RELATIVELY independent women's groups have begun to appear in China although Beijing still imposes strict restrictions on expression and association.
In its 102-page report on human rights violations of Chinese Women, the New York-based Human Rights in China described the emergence of new women's groups as a 'hopeful sign'.
Founded and run primarily by urban elites, these groups have provided assistance and information to women in relation to health, domestic violence and family affairs.
'The new organisations could play a crucial role in the development of an independent women's movement in China,' the report said, 'while their work, along with that of academics, is helping to focus attention on the status of women as well as providing much-needed services.' But the group said impact and outreach was 'necessarily fairly' limited since rural women are the major victims of many human rights abuses in China.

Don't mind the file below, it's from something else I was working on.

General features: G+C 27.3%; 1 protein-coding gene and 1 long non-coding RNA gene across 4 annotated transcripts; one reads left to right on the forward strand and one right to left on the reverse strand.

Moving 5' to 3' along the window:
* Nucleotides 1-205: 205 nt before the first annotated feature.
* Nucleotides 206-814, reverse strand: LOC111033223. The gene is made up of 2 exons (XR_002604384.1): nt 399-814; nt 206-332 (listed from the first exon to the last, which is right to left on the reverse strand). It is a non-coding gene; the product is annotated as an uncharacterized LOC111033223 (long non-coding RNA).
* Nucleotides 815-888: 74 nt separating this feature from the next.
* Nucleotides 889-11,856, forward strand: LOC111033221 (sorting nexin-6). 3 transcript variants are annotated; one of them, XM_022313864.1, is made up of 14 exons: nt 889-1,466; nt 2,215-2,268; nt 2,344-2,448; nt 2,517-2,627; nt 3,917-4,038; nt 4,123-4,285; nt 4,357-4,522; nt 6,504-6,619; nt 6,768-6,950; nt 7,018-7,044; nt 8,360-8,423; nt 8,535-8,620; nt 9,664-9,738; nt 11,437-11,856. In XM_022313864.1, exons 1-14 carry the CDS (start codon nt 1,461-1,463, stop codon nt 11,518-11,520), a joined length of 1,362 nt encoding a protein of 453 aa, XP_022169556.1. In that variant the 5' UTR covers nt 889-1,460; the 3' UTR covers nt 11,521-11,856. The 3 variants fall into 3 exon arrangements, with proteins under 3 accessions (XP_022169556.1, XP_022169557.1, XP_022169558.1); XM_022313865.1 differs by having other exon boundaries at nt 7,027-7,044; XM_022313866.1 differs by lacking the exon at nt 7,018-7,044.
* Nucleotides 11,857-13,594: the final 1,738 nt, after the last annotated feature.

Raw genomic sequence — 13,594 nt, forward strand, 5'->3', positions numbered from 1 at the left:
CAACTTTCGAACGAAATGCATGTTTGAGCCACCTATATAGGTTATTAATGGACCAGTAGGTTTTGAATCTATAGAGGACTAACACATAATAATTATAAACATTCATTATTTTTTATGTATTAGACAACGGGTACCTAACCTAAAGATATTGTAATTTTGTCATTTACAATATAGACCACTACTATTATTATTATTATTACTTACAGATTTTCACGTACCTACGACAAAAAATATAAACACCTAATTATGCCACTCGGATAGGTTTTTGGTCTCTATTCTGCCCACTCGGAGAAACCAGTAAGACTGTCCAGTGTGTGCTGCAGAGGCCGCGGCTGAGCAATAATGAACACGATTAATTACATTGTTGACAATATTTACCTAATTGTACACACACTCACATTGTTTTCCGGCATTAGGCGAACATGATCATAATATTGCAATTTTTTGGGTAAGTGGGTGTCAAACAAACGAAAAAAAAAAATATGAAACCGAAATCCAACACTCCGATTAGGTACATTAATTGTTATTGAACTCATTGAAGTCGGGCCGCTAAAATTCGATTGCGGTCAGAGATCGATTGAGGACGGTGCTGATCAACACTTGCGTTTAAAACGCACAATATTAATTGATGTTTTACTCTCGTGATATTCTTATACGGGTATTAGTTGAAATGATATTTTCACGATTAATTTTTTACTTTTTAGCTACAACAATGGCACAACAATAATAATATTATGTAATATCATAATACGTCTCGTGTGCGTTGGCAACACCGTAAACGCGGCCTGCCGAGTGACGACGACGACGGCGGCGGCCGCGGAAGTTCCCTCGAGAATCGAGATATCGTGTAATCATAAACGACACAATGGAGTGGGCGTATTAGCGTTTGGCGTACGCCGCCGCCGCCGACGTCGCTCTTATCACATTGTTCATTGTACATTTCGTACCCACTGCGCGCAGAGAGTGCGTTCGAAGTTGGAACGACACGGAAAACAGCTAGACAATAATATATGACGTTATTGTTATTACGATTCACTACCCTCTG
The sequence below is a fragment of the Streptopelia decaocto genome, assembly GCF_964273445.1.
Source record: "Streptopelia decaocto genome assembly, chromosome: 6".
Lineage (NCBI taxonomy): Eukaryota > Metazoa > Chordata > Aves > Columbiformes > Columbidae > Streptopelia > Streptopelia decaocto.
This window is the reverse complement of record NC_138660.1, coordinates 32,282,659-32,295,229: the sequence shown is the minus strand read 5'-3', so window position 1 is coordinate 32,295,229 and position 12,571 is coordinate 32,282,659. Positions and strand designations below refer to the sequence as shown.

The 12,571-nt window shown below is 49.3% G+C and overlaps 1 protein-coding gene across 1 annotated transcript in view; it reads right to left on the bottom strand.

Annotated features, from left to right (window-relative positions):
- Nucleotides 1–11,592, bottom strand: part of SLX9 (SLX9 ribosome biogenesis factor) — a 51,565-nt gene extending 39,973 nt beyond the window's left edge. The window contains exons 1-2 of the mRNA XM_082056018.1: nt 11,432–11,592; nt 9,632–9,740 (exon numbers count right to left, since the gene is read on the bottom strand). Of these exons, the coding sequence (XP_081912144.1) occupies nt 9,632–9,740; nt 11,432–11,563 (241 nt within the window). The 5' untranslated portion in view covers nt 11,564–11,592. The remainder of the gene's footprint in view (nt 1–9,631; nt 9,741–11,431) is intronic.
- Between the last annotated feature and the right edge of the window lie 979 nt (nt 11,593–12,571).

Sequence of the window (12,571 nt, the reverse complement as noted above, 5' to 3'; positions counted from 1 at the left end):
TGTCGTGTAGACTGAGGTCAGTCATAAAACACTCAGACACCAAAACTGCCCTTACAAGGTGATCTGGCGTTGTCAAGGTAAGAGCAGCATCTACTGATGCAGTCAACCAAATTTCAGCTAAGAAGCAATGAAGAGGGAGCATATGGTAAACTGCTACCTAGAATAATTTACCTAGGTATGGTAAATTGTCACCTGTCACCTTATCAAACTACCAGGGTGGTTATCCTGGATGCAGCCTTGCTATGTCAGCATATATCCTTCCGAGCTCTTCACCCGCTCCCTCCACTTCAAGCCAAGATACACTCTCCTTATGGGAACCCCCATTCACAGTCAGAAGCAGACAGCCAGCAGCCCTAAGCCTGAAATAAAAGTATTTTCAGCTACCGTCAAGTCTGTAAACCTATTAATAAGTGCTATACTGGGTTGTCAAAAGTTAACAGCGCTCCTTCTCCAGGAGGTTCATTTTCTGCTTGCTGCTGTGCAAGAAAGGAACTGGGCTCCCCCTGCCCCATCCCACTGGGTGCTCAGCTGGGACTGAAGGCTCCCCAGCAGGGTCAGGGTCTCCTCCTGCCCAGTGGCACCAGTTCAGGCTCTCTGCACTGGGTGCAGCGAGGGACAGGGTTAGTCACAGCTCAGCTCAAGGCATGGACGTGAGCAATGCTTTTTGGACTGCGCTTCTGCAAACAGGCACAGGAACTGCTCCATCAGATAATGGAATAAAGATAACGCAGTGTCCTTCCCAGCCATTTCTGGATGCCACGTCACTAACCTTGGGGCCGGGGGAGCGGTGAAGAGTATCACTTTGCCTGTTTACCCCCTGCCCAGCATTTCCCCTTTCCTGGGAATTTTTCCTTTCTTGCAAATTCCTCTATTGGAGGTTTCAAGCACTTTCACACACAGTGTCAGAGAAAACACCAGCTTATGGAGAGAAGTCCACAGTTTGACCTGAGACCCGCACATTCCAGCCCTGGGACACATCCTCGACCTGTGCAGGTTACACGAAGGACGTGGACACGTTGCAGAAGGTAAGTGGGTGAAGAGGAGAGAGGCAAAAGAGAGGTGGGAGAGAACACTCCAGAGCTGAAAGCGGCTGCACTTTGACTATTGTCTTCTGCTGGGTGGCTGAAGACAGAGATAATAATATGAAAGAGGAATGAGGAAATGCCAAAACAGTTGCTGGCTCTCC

And the groups are very much in the minority. A larger number of organisations have been closed down, and activists met with hostility from the authorities.
Late last year, officials shut down the Chinese Women's Museum set up in 1991 in the central city of Zhengzhou, claiming that its exhibits had not been approved.
A former anchorwoman of the Huaguang Hotline in Guangxi province was fired for her outside 'connections and activities'.
The report noted that ad hoc discussion groups had also been disbanded for inviting foreign speakers and women leaders subjected to harassment for 'promoting homosexuality and human rights'.